In most cases, a name change for a child is done when the child’s parents separate or divorce. This is done to keep the child’s last name the same as the custodial parent’s last name. Sometimes a child’s name may be changed if a man learns that he is the father of a child and wants the child to have his surname. And there are also times when a child may want to change his or her own name.
The court is not required to grant the request to change the name of a child. It has the discretion to do so if it determines that the name change is in the child’s best interest.
Name Change with Parental Divorce or Separation
Only a parent, a managing conservator, or a guardian of the child may file a lawsuit to change the child’s name. The court has discretion whether or not to grant the request to change the name of a child. The court does not have to grant the request just because the request was made. Generally, courts are reluctant to change the name of the child but may do so if the court determines that it is in the child’s best interest to do so. If the request is granted, the child may use his or her new name for all legal purposes.
What Defines “Best Interest”
The Texas Family Code does not define “best interest.” The court must determine if the name change is in the child’s best interest by considering various factors, including the following:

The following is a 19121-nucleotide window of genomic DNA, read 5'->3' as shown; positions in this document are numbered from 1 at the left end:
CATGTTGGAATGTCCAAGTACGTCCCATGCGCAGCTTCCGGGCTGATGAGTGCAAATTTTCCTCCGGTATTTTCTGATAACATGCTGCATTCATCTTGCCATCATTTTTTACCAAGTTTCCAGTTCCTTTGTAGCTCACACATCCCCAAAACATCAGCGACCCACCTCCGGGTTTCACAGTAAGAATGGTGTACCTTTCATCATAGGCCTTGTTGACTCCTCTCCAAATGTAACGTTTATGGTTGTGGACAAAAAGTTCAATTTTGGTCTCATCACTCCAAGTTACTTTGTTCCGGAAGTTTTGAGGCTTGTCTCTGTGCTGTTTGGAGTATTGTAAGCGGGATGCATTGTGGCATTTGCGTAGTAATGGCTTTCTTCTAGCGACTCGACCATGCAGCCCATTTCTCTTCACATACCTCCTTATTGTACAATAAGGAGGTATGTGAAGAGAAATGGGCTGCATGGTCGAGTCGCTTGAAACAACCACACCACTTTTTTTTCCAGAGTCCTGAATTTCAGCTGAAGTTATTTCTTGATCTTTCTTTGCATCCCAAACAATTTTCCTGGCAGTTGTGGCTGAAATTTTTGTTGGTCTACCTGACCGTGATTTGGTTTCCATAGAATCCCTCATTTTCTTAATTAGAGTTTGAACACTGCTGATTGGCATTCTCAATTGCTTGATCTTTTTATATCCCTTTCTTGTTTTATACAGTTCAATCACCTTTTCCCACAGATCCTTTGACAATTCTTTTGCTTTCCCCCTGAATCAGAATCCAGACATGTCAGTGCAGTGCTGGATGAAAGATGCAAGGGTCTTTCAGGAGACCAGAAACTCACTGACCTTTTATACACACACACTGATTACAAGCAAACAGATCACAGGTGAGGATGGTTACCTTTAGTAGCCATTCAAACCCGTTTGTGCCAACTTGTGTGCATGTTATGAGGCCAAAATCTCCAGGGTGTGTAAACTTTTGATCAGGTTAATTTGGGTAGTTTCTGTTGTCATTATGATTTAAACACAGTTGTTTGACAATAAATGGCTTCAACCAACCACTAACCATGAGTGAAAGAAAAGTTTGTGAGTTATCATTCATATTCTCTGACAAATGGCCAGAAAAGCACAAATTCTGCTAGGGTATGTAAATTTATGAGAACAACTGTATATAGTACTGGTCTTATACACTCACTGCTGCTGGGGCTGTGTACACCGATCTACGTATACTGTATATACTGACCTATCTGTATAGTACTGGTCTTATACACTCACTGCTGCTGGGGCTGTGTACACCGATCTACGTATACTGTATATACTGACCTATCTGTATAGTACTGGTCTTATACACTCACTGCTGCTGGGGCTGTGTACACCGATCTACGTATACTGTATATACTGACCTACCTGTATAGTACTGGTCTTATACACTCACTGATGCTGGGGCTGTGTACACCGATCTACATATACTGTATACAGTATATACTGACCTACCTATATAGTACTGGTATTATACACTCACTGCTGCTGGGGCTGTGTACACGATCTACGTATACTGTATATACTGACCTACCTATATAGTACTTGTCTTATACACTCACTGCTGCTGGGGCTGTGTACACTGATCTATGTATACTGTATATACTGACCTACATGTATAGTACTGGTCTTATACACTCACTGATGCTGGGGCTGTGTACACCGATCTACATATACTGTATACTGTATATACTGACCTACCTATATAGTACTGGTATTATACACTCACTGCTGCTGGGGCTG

- The name that would avoid anxiety, embarrassment, inconvenience, confusion, or disruption for the child. This could include consideration of parental misconduct, such as a parent not supporting the child or not maintaining contact with the child.
- The name that would best help the child’s identity within a family unit.
- Assurances by the parent whose last name the child will bear that he or she will not change his or her last name at a later time.
- How long the child has used one last name and the level of identity the child has with that last name.
- The child’s preference, along with the age and maturity of the child.
- Whether either parent is motivated by concerns, other than the child’s best interest – for example, an attempt to alienate the child from the other parent.
A Father Wants to Change His Child’s Surname
In a case where the court has to determine parentage – that is, to determine who is the father – it may, on the request of a party and for good cause shown, change the child’s name. However, a father does not have a constitutional right to have his child bear his last name. Newman v. King, 433 S.W.3d 420, 424 (Tex. 1968); In the Interest of D.A., 307 S.W.3d 556, 564 (Tex. App.–Dallas 2010, no pet.). A parent’s interest and desire to change a child’s name is not the primary reason to have the child’s name changed.
A Child Wants to Change His or Her Surname
A name change petition for a child can be filed at any time before the child becomes 18 years old, before the child gets married, or before the child has the disabilities of minority removed. But remember, the court is not required to grant the request to change the name of a child. It has the discretion to do so if it determines the name change is in the child’s best interest. Once a child becomes 18 years old, marries, or has the disabilities of minority removed, the child is then considered an adult, and the rules for a change of name for an adult apply.
Need Help with a Name Change?
If you would like more information about a name change for an adult or a child, please contact KIM PETTIT at the Law Office of Kim M. Pettit at (210) 558-4572 or request a consultation below.